We’ve all heard the phrase, “down the rabbit hole”, and understand its meaning to be, “heading deeper into the unknown to see where that exploration takes you”.
A rabbit hole is an entry point – a place to begin a journey – and for your business, can be an effective entry point to increase stakeholder engagement.
If executed effectively, the deeper someone goes down a rabbit hole the more invested they become in your organization. And the more likely they are to engage with your story and take action.
One way to craft a rabbit hole for your organization is to build out “Hub pages” on your site.
Hubs are entry points (usually keyword-driven, based on traffic data analysis) that lead people to more learning and exploration and help guide them through the audience engagement cycle. These hubs are information-rich portals that enable site visitors to explore a topic area in great detail and embark on a journey that leads them to an even deeper understanding of your approach, impact, and expertise on a given subject.
These self-directed explorations lead to improved conversion metrics and deeper relationships with your audience and help you better measure, upgrade your materials, and drive toward your goals more effectively.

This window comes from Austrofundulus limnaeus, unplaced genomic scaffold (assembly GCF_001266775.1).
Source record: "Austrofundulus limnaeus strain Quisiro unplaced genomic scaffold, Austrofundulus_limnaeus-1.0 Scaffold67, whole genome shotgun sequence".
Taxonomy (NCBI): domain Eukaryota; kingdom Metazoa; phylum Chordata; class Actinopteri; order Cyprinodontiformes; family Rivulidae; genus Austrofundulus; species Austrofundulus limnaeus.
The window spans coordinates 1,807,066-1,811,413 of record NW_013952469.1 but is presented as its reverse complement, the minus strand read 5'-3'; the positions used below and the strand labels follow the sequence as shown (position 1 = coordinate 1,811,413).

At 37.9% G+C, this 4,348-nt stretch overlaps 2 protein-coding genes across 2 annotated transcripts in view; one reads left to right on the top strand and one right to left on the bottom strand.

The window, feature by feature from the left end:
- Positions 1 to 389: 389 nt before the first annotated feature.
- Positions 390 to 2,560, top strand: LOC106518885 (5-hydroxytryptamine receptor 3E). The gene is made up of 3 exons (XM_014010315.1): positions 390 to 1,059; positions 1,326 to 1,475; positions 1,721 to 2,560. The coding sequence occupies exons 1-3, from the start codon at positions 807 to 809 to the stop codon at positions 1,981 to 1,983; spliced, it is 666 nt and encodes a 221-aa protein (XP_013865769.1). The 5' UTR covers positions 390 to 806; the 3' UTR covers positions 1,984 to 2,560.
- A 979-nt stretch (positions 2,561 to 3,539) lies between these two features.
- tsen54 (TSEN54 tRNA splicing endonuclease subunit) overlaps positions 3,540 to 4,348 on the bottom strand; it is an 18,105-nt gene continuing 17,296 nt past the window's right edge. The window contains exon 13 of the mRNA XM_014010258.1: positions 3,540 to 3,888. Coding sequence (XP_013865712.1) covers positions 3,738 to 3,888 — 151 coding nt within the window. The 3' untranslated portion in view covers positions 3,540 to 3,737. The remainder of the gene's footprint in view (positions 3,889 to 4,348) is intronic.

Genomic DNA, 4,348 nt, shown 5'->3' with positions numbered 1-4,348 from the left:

Rabbit holes can even take the form of an action that starts a journey through an engagement pipeline. For instance, a content, or lead magnet (valuable asset you exchange for an email address) can prompt an email series that welcomes the recipient to your organization and leads them to more engagement via regular email interaction.
The entry point into a rabbit hole could even be an in-person event that kickstarts an individual’s interaction with your organization. Any point of entry that inspires additional learning and exploration could act as a rabbit hole – it simply needs to encourage curiosity and facilitate those journeys deeper into your materials.
Ideally, the rabbit holes you create should lead to an exchange of value where you are able to collect contact information to further your relationship-building after an action event – one where your prospect raises their hand and expresses their desire to become more engaged with your organization.
It’s important to capitalize on this excitement or curiosity to build your relationships and eventually foster deeper engagement with your cause and mission. This enables you to continually deliver value to keep your new connection engaged.
Remember, it’s important to get people to dive deeper into your organization’s mission and purpose. To do that you need to have various ways for your stakeholders to engage based on what their curiosity is or interests align. Creating multiple rabbit holes ensures that you grab everyone at any place in the engagement cycle and ensure better engagement and conversion.
To read more about the Audience Engagement Cycle, check out our book, Mission Uncomfortable here or give us a shout to learn more.